Yet again, Jews in Europe are grieving. Saturday's brutal shooting at the Jewish Museum in Brussels was a stark reminder that, for its Jewish communities, Europe is rapidly becoming a dark continent, one where extreme violence lurks behind the constant stream of anti-Zionist and anti-Semitic invective found on extremist websites and mainstream media outlets alike.
Four people were murdered in the museum shooting. Two of them were a couple from Tel Aviv, vacationing in the Belgian capital. The third was a female volunteer at the museum, while the fourth was a 23 year-old museum employee who was hospitalized in critical condition and who died shortly afterwards from his injuries. The assault was eerily reminiscent of the Islamist terror attack in 2012 at a Jewish school in the French city of Toulouse, in which three young children and a rabbi were similarly shot at close range by Mohammed Merah, an individual with dual French and Algerian citizenship who entered the global Islamist terror network following visits to Afghanistan and Pakistan.
It just so happens that I am writing these lines from Jerusalem, where I am one of several speakers at a major conference on anti-Semitism organized by the Vidal Sassoon International Center for the Study of Anti-Semitism at the Hebrew University. As the news from Brussels broke on Saturday night, hundreds of Israelis were gathering in cafes and bars to watch the final of the European Cup soccer tournament. In the informal conversations I had with fellow spectators, I encountered anger and disgust, but little surprise–this is Europe we're talking about, after all. And to its immense credit, the Israeli government's official response to the attack reflected these public sentiments. "This act of murder is the result of constant incitement against Jews and their state," declared Prime Minister Benjamin Netanyahu. "Slander and lies against the State of Israel continue to be heard on European soil even as the crimes against humanity and acts of murder being perpetrated in our region are systematically ignored."
When it comes to spreading fear among Jews, Belgium is, in fact, one of the worst offenders. The the latest annual survey of global anti-Semitic incidents and expressions from Tel Aviv University's Stephen Roth Institute noted that "the countries in which the situation and sense of vulnerability seem to be the worst were Hungary, France, and Belgium." Indeed, anyone tempted to think that the Brussels attack was an isolated aberration would do well to consider the depressingly long list of anti-Semitic incidents in Belgium that presaged it.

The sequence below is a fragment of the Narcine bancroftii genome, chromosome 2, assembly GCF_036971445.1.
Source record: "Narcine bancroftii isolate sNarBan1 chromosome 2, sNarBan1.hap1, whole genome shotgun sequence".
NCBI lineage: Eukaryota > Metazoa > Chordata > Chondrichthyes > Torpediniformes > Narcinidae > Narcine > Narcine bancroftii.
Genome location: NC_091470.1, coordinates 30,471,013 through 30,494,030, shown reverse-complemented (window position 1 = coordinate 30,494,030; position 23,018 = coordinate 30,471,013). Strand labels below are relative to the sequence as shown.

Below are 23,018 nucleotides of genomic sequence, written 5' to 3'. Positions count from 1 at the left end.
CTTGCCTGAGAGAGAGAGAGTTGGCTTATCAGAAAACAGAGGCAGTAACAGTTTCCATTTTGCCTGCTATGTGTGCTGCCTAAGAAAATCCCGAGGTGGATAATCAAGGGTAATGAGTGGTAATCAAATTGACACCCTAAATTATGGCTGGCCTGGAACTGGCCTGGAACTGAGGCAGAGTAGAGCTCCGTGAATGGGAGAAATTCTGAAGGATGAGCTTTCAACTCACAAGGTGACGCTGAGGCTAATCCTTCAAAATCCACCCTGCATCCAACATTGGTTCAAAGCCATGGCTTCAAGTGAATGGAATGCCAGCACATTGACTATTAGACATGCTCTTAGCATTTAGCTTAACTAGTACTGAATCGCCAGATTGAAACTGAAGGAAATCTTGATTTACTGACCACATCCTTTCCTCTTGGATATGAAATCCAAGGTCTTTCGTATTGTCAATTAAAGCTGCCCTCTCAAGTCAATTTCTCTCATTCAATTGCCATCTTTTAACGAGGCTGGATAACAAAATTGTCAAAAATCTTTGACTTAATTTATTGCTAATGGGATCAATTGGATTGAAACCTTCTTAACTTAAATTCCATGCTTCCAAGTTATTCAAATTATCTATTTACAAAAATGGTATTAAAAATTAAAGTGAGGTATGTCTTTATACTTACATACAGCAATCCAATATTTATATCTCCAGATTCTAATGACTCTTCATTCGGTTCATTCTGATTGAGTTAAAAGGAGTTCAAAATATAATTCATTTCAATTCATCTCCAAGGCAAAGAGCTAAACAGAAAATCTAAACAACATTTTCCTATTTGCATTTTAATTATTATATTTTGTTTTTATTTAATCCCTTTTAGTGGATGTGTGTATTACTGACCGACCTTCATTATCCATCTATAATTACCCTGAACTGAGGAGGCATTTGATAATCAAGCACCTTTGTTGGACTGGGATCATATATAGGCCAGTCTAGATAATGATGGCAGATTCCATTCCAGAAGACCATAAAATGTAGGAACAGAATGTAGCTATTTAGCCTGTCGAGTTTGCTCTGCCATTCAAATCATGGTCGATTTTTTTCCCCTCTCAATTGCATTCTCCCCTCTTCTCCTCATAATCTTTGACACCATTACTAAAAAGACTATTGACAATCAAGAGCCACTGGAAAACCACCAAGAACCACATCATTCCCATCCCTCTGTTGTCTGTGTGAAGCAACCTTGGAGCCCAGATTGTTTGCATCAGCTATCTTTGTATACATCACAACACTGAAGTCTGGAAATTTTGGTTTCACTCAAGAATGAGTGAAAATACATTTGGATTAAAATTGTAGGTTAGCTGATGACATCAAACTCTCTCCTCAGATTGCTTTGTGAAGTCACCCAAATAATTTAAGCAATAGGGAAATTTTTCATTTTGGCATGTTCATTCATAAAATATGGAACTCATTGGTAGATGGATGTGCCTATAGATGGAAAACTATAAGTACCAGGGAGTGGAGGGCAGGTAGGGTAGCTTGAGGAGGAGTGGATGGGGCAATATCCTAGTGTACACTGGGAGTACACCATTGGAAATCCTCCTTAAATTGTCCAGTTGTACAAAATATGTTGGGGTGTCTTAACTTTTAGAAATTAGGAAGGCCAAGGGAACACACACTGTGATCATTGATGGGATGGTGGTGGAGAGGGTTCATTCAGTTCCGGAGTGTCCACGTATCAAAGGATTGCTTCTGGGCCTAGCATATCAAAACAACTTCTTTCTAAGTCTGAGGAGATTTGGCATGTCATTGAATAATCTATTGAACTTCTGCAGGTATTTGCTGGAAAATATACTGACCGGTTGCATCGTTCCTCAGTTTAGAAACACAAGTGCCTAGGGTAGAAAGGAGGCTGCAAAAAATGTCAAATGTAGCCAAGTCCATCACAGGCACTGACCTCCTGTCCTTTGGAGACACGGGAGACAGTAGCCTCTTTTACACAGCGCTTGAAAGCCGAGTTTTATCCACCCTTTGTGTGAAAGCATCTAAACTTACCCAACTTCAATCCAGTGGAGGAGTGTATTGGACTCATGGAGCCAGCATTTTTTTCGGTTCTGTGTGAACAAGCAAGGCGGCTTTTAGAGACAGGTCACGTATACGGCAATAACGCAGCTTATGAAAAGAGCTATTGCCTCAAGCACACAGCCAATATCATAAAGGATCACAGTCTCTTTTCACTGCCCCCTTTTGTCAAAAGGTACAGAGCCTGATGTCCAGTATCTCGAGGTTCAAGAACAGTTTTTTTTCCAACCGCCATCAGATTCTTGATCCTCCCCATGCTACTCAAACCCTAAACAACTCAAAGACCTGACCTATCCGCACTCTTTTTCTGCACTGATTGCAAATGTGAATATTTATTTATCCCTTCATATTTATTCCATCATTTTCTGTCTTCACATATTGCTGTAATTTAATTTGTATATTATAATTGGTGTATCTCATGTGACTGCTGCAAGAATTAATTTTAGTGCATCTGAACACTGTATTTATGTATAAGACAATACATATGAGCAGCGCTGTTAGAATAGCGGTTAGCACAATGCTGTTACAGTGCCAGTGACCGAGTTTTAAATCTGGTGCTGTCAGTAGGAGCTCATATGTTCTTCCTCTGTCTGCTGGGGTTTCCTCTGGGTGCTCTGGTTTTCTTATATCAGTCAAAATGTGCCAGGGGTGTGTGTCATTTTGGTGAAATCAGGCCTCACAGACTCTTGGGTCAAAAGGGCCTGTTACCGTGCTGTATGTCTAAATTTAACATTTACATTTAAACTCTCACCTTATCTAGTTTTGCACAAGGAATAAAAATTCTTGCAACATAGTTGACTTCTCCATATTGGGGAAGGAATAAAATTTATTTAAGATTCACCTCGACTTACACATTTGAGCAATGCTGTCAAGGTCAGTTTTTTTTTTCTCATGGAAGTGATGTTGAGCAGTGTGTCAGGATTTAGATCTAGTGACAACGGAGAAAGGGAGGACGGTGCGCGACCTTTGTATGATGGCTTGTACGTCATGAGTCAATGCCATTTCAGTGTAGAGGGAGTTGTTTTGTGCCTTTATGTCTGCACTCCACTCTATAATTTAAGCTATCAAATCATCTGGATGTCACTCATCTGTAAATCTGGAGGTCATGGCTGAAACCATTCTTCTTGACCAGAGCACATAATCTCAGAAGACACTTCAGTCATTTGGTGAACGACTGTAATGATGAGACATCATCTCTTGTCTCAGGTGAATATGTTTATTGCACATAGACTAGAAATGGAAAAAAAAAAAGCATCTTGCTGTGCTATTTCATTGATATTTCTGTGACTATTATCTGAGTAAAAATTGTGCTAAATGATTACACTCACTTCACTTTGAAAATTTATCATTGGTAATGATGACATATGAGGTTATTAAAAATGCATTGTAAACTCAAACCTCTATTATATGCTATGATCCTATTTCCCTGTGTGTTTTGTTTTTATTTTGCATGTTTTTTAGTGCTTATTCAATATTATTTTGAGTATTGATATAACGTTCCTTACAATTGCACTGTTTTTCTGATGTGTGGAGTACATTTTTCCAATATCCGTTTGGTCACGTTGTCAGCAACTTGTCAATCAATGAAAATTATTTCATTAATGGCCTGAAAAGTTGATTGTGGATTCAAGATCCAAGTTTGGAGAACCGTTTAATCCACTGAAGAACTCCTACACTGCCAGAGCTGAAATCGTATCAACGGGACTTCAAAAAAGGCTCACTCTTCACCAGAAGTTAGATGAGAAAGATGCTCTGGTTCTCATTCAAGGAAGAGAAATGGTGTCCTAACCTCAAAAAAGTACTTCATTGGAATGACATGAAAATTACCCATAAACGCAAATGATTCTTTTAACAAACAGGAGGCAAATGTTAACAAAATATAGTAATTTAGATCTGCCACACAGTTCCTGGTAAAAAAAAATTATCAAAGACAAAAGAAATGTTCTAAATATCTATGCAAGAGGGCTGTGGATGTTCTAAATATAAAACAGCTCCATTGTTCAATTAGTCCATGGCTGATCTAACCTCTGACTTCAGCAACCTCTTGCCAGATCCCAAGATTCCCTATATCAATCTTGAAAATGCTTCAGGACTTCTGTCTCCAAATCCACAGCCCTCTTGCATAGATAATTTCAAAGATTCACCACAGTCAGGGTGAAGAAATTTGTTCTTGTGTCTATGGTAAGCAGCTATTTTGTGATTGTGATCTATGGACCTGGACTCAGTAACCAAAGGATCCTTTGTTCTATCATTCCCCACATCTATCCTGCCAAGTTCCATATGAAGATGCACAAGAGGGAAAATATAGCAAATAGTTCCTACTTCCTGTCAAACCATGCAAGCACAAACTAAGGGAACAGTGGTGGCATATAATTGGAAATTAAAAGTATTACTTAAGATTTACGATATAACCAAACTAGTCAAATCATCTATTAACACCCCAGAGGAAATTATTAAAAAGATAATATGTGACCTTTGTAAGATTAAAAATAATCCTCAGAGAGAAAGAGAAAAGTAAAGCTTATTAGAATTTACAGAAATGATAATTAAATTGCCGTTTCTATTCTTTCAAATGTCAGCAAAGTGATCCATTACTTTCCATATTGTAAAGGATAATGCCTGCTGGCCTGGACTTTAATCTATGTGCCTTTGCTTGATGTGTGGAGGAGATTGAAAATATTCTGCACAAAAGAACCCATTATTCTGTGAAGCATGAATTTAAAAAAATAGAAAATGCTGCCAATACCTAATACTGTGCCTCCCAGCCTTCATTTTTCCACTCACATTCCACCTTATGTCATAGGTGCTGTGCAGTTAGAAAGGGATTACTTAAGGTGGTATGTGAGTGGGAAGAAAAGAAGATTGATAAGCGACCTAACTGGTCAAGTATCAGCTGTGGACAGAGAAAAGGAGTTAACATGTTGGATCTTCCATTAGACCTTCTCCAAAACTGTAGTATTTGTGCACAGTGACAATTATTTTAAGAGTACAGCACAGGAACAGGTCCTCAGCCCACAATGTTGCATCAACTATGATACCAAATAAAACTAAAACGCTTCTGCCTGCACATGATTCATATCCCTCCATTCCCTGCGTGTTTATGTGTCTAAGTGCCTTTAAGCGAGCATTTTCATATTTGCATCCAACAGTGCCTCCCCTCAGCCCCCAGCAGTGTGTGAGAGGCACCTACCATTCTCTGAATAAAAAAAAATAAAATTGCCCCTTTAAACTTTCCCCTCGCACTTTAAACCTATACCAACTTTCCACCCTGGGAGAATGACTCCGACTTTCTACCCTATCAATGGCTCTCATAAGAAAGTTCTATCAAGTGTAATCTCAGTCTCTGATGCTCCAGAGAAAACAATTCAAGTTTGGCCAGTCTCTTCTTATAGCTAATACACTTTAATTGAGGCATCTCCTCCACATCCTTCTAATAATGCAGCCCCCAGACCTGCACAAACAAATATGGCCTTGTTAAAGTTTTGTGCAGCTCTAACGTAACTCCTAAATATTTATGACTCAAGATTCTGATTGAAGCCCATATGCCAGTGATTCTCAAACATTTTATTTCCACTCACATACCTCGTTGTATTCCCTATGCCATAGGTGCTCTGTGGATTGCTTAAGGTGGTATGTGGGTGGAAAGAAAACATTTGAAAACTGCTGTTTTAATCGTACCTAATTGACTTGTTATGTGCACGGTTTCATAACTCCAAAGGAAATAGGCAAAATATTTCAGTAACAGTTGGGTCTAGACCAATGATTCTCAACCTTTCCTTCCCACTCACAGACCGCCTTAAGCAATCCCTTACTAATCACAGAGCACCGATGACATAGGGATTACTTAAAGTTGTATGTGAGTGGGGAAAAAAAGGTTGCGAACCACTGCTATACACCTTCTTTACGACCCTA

Last year, an anti-Semitism watchdog group reported a 23 percent increase in antisemitic attacks in 2012 from the previous year (when you remember that many such incidents go unreported, the number is likely to be higher.) As Netanyahu asserted in his response to the museum attack, these physical manifestations of anti-Semitism are enabled by the incitement which underpins them. There was, for example, the Brussels concert of the former Pink Floyd vocalist, and professional Israel-hater, Roger Waters, which featured a pig-shaped balloon emblazoned with a Star of David. A website for the teaching of history run by the Belgian Education Ministry featured a cartoon by the anti-Semitic Brazilian artist, Carlos Latuff, which compared Israel with Nazi Germany through a representation of a dead concentration camp victim alongside a dead Palestinian, their limbs arranged in the shape of a swastika. In February this year, passengers on a Belgian train were informed over the speaker system, "Ladies and gentlemen, we are approaching Auschwitz. All Jews are requested to disembark and take a short shower." Earlier this month, police in Brussels used water cannon to disperse a mob of anti-Semites who had gathered for an event featuring the anti-Semitic French provocateur, Dieudonné M'bala M'bala, and Laurent Louis, a Belgian parliamentarian who has regularly issued anti-Zionist and anti-Semitic statements.
It's often quipped that European governments have a decent record of commemorating dead Jews, as evidenced by the numerous Holocaust memorials across the continent, and a pretty awful record when it comes to protecting live ones. The imperative of guaranteeing freedom of speech necessarily limits any actions that governments can take against anti-Semitic incitement, but that should not prevent European leaders from explicitly recognizing where this poison springs from. It is not enough to say, as did the president of the European Commission, Jose Manuel Barroso, that the Brussels atrocity "was an attack on European values which we cannot tolerate." Only when Europe's politicians finally acknowledge that the continent's culture of Israel-hatred–expressed through boycott campaigns, degrading films and cartoons, frequent analogies between Israel and Nazi Germany or apartheid-era South Africa, and much else besides–is what lies behind this deadly violence, will we finally be able to say that some progress in confronting this social disease has been made.